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Gekko

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Posts: 776
Reply with quote  #1 

-

STEPS TO BUILDING WEALTH

1. Liquidate all bad debt and become debt-free. Start paying off all loans and credit card debts now. If you're in a hole, stop digging and get out.

2. Keep your monthly overhead expenses low. Do you really need ten premium cable channels and six telephone calling features? Eliminate them now and apply the saved monthly payments to either your debt reduction or savings. Avoid recurrent monthly expenses.

3. Pay cash for everything and get out/stay out of debt. If you can't pay cash for something, you can't afford it. A house and an education are the obvious exceptions. But - be conservative with your mortgage commitment (Put a minimum of 20% down and don't exceed a mortgage of 2x your annual salary). Borrow, at the most, 80% loan-to-value (LTV) on a 15-year fixed-rate conventional mortgage where the total payment is no more than 1/4 of your takehome pay. Your mortgage payments should not exceed 25% of your net income. Get a 15 or 30 year traditional mortgage with a fixed rate. Make extra payments on your mortgage towards principal every month. When your mortgage is paid off you have peace of mind and can sleep good at night. Don't ever take out home equity loans to pay for improvements or toys - always pay cash. Pick a college with reasonable tuition costs. The name of the college isn't as important as what you do while you're there and what you do when you get out. Buy your house and own it for a long time. Buy (Don't Lease - Leasing is the most expensive way to drive a car) a highly reliable, quality car new or slightly used and keep it for a long time (10+ Years). Once you have your house and cars paid for you can save obscene amounts of money. Don't get caught up in revolving debt or monthly payments. Consumer debt is not good. Remember that you never make money by paying interest. Don't spend more than you make. Live within your means. Get ahead of the curve!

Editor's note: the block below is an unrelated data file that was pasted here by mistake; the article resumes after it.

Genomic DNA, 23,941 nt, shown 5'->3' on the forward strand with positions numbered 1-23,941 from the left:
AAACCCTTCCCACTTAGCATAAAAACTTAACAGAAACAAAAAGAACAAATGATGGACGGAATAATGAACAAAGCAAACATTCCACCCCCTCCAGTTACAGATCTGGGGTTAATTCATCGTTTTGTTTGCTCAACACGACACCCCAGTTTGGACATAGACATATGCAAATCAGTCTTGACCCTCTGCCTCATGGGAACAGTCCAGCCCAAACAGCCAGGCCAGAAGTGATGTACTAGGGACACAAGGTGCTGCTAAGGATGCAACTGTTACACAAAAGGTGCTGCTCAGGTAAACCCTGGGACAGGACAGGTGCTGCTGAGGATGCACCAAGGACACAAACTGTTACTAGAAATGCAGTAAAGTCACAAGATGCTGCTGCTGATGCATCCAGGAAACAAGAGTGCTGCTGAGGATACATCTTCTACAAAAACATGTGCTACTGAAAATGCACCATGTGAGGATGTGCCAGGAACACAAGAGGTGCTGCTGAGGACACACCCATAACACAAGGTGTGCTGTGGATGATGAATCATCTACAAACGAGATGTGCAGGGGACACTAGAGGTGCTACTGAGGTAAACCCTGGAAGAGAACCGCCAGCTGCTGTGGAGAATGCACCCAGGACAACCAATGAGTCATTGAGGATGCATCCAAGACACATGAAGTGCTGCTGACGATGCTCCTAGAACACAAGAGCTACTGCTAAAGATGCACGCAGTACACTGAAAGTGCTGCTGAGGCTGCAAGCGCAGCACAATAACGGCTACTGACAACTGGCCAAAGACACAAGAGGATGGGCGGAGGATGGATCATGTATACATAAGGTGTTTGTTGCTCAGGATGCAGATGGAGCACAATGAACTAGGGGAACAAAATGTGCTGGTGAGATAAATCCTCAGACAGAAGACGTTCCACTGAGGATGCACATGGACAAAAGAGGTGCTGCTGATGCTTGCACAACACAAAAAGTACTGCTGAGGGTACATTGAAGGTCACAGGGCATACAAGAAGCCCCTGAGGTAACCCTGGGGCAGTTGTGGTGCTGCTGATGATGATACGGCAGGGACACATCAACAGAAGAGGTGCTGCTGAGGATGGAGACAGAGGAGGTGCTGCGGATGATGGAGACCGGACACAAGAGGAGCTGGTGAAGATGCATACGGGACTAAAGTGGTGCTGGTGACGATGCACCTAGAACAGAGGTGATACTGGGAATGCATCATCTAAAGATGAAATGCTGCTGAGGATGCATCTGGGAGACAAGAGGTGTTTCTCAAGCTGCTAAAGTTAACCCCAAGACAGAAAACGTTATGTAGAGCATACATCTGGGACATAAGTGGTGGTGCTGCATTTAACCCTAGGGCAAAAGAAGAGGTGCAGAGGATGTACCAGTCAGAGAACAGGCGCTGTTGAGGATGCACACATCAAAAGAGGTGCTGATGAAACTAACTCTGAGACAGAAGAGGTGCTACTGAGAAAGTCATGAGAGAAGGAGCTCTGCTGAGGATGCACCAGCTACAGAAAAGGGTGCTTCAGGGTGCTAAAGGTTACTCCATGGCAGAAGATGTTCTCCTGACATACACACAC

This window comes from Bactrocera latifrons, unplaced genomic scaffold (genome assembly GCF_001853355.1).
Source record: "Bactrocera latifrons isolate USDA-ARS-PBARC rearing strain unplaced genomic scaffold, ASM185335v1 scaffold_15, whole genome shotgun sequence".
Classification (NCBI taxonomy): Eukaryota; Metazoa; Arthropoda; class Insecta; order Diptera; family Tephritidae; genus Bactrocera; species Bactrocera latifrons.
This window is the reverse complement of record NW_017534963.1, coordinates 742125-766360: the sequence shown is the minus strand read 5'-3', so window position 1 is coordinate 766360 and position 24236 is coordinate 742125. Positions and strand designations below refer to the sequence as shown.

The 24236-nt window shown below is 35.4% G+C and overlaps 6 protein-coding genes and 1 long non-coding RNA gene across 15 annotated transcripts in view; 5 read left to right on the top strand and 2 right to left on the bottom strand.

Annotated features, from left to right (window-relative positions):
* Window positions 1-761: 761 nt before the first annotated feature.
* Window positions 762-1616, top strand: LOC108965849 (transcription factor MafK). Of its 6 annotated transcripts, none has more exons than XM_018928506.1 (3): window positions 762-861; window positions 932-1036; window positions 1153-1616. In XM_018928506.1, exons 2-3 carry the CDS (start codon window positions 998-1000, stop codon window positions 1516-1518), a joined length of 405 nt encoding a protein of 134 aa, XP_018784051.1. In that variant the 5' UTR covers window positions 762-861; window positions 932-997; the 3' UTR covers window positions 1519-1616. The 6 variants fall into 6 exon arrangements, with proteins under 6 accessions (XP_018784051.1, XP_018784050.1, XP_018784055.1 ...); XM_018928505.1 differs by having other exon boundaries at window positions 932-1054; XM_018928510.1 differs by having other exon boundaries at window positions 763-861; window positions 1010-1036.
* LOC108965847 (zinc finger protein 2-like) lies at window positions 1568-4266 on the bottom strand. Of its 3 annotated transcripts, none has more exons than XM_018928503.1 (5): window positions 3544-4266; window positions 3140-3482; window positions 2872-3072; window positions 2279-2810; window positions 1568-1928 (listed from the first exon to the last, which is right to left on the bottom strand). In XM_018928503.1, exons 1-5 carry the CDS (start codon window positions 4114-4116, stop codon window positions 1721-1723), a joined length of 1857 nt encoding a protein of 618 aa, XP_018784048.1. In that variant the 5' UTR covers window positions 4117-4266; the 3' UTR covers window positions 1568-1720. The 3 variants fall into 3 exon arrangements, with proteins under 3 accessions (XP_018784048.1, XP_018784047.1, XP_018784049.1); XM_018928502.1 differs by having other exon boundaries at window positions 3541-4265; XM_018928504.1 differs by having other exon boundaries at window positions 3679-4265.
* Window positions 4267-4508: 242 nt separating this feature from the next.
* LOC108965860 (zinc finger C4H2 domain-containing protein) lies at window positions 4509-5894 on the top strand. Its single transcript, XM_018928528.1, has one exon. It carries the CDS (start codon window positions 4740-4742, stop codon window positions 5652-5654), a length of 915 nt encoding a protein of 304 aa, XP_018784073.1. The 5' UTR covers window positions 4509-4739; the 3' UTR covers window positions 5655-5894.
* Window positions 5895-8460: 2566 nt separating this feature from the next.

4. Keep some cash equal to at least 1 year's gross salary in a low cost liquid checkwriting money market fund (Vanguard Prime Money Market Fund or Tax Free Money Market Fund). Systematically and automatically add to it every month and never touch it. Automatically reinvest all interest/dividends. Increase the monthly amount invested at least annually. This cash is for emergencies only or to use to buy long-term assets (house). Prepare for the inevitable "rainy day". Dig your well before you're thirsty. "Piggy bank" savings will make your life a whole lot easier if you suddenly find yourself jobless.

5. Systematically and automatically invest a fixed, large percentage (minimum 10%) of your gross income every month into a low cost (no load, low expense ratio), diversified, tax efficient, U.S. stock index mutual fund (Vanguard Index 500 Fund or Vanguard Total Stock Market Index Fund) and don't touch it for at least 10 years. Dollar Cost Average and Pay Yourself First. Increase the amount invested at least annually. Automatically reinvest all dividends and capital gains. Don't dump a big chunk of money into the market all at one time - gradually average it in over a long period on a monthly basis in order to hedge against a sudden market downturn. Make sure your stock allocation does not exceed the number 100 minus your age. Put the rest in a Money Market, Bond Index Fund, or a Municipal Bond Fund. Rebalance your portfolio at least annually. If you only have $1,000 to invest, buy the Vanguard STAR Fund. If you have less that $1,000 to start, save it up in a bank account until you do.

6. Max out your retirement plan (401K and/or IRA) contributions and direct them to a low cost diversified stock index mutual fund. Never touch it until retirement.